O1 ex parte states both AT&T and Verizon refuse to pay
the functional equivalent of placing a call on a specific twisted pair loop that runs to only one customer’s premise the functional equivalent of delivering a call over a private line to a PBX
US China Legal Exchange - 12-9-13
2013 U.S.-China Legal Exchange
Legal Aspects of Entrepreneurship in China
James C. Chapman
Partner, Bingham McCutchen LLP
December 9, 2013
“It’s dynamic, messy and very different. But Silicon Valley aside, there’s
no better place on earth for tech right now.”
- Kai Lukoff, TechCrunch.
“Every year another wave of “sea turtles” — Chinese who have studied
or worked abroad — returns home. Many have worked with the world’s
best engineers at MIT and Stanford. Many have seen firsthand how
Silicon Valley works.”
- The Economist, March 2012.
“Success is where preparation meets opportunity.”
- Scott McNealy, former CEO of SUN Microsystems.
• China faces big challenges in many areas including communications,
logistics, healthcare, food and agriculture, water, pollution control
• China has a very talented and hardworking population.
The Entrepreneurial Ecosystem
Comparison — China and U.S.
• 2011 U.S. — $28.4 billion in 3,673 deals (PWC Coopers/NVCA Money Tree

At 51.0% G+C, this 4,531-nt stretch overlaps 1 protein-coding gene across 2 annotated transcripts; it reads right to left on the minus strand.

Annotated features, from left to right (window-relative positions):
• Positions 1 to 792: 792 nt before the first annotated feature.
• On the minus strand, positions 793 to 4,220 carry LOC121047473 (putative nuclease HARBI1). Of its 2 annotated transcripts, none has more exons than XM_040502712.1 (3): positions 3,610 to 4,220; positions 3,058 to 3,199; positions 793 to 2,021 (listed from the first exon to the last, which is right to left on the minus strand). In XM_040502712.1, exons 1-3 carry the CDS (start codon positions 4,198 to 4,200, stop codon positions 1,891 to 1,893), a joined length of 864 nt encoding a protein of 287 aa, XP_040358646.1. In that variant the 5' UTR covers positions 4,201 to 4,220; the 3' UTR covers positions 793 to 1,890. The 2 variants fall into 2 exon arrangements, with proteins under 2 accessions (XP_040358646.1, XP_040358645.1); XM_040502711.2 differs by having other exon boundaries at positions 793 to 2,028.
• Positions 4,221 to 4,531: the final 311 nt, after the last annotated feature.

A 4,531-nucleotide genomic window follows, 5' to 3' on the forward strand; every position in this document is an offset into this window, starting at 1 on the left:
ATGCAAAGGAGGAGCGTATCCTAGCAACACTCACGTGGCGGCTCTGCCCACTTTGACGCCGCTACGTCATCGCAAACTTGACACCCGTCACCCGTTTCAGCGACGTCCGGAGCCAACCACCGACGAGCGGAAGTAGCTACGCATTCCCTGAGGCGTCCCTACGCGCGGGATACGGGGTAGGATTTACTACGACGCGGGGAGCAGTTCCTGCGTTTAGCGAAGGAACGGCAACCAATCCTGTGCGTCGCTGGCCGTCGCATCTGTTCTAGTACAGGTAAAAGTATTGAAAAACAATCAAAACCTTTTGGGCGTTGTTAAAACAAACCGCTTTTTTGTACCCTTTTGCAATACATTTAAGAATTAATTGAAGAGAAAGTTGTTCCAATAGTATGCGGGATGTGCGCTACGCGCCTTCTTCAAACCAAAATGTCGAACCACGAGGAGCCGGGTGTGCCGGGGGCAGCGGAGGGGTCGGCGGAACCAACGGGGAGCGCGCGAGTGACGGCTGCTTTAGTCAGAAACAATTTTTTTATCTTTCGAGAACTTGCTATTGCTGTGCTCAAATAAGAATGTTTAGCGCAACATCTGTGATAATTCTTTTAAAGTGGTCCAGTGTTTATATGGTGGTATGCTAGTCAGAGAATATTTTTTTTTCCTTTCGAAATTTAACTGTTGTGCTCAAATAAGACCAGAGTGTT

• 2012 U.S. — $26.5 billion in 3,698 deals approx. 10% decline
• 2011 China — $6.44 billion
• 2012 China — $4.94 billion significantly down from 2011 when $6.44 billion was
invested. The greater Beijing area captured 28% of the investment dollars
followed by Jiangsu province, Shenzhen and Shanghai.
• 2013 — through the 3rd quarter, VC firms raised only $1.62 billion and invested
$1.74 billion in start-ups
• Consumer Services led the way followed by information technology
and business and financial services.
Source: Dow Jones Venture Source, PWC MoneyTree Report.
• Culture — there is a tremendous amount of knowledge sharing,
collaboration and mentoring; there is a culture of trust that encourages
people with diverse skills to meet, come together and take risks together.
• Universities — most universities have good technology transfer programs
• Service Providers — attorneys, CPAs and consultants understand start-
ups and are able to accommodate their needs
• Incubators and Accelerators — these are plentiful and the numbers are
growing rapidly, i.e. Plug N’ Play Y-Combinator
• Ease of starting a business — can form a corporation in one day and
open a bank account in one day
• Government — little involvement
• Culture — knowledge is carefully guarded, high suspicion of copying, little
or no toleration of failure. However, those who make it big are “rock stars.”
• Universities — technology transfer programs are undeveloped or
• Service Providers — few attorneys, CPA’s, consultants understand start-
• Incubators and Accelerators — are growing in number. China is building
150 start-up incubators for students returning from overseas.
• Ease of starting a business — challenging and time consuming. Opening
a bank account can take months.